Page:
It’s the closest modern life has come to Harry Potter’s Felix Felicis potion: Stand up tall, with your feet spread and your hands on your hips, and, thanks to real changes in your body’s chemistry, you’ll feel confident, ready to take on the world—even if you aren’t.
The technique, nicknamed “power posing,” first appeared in a psychology journal in 2010, and then hit the public stage two years later, after co-author Amy Cuddy, a Harvard University psychologist, gave a blockbuster TED talk about the findings. Even before the public fell in love with the idea, though, other social psychologists were skeptical.
In science, that’s not a particularly bad thing: Scientists are supposed to pick apart studies, find their weak points and try to reach the same results independently—it’s how to make sure that what seems like the right answer really is.
Seven years after the original paper was published, that process is still playing out—but the evidence is pretty heavily stacked against the power pose. Earlier this year, a set of nine new papers designed to try to settle the question for good added to that evidence.
In order to do so, the researchers tapped into a technique that may make for more robust scientific results in the first place. The approach is meant to combat what many scientists see as the biggest weakness of the publishing process: Only papers with eye-catching results get published. Papers that don’t show any connection between the variable and the factor it was expected to affect? Those are rarely published.
Joseph Cesario, a psychologist at Michigan State University, co-edits a journal that takes a different approach, called preregistration. It makes decisions based on a research plan rather than choosing whether to publish finished papers. “What got reviewed was whether it’s a sound scientific way of addressing an interesting question,” Cesario said.
That means scientists can’t adjust aspects of their experiments or analyses as they go to try to make results seem more striking. But it also means researchers can incorporate feedback from other scientists before they even run the experiments, rather than only after they’ve drafted papers about them.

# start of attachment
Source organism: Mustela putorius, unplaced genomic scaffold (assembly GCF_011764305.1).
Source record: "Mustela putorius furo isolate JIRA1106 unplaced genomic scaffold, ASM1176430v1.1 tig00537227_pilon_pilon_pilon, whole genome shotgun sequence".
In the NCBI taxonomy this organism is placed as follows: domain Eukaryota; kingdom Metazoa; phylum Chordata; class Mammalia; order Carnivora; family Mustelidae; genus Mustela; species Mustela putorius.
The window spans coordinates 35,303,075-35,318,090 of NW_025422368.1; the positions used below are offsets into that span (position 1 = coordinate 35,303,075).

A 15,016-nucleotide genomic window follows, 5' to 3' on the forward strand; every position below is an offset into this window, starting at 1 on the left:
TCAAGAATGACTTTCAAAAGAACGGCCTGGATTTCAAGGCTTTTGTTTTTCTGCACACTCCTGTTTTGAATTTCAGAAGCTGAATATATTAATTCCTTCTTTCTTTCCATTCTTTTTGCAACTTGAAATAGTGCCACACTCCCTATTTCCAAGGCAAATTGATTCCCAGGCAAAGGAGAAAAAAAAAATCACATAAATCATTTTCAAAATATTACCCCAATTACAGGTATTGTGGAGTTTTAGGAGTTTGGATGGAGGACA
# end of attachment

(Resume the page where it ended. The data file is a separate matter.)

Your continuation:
For the power pose papers, Cesario recruited Dana Carney—a psychologist at the University of California, Berkeley, and a co-author on the study that first identified power posing—to join that review team. That meant researchers could check with her to make sure the replication portions of their experiments matched the original work.
Carney already had suspicions about the power pose work. Since the original publication, standards in the field have changed, particularly about how many individuals need to be included to make sure the results aren’t simply due to chance. And early replications had sometimes supported the original findings and sometimes undermined them.
But because those studies didn’t all use precisely the same steps, there was no way to know whether findings that didn’t match were caused by the slight differences in methods or by the power pose phenomenon not being a real thing. Preregistration, with Carney consulting on precisely what she did, eliminated that uncertainty.
Then, the researchers went off to actually do the experiments and gather some findings. “All the papers started coming in, and it wasn’t great news,” Carney said, noting that not one paper replicated the original findings. “That was a little disheartening, but it is what it is.”
Now she says she doesn’t think the power pose is a real phenomenon, not after this much evidence has piled up. “You gotta update your beliefs at that point,” she said. She added that she doesn’t know where her co-author Cuddy, who did not respond to an interview request, stands on the topic.
Carney says this is precisely how science is supposed to work. “In some ways, it’s gorgeous,” she says, although she adds that in this particular case, the process was far more vitriolic than it ought to have been. (At one point, Cuddy was receiving death threats.)
If you tried a power pose and felt something, you aren’t alone. Carney says she understands the way the public has latched on to the idea. “I have the same experience they have, where I feel it in my body too, but personal experience is anecdotal, not scientific.”
Cesario says it’s true that people who have used a power pose do tend to report that they feel a little bit more powerful. The problem is that the perceived mental boost doesn’t seem to have any consequences—not on negotiation skills, nor on cognition, nor on performance in a simulated job interview.
He’s sympathetic to how appealing the lure of the power pose is—it’s much easier to stand up tall and take up space than it is to build a skill you’re lacking. “Because of its appeal, it’s all the more important to get that right, to get the right answer here,” Cesario said. “We do know that confidence is very good, and it relates to success when that confidence comes from something real, when it comes from having real skills, from having real strength, from being competent.” But he’s confident the science says a power pose shortcut is just a trick.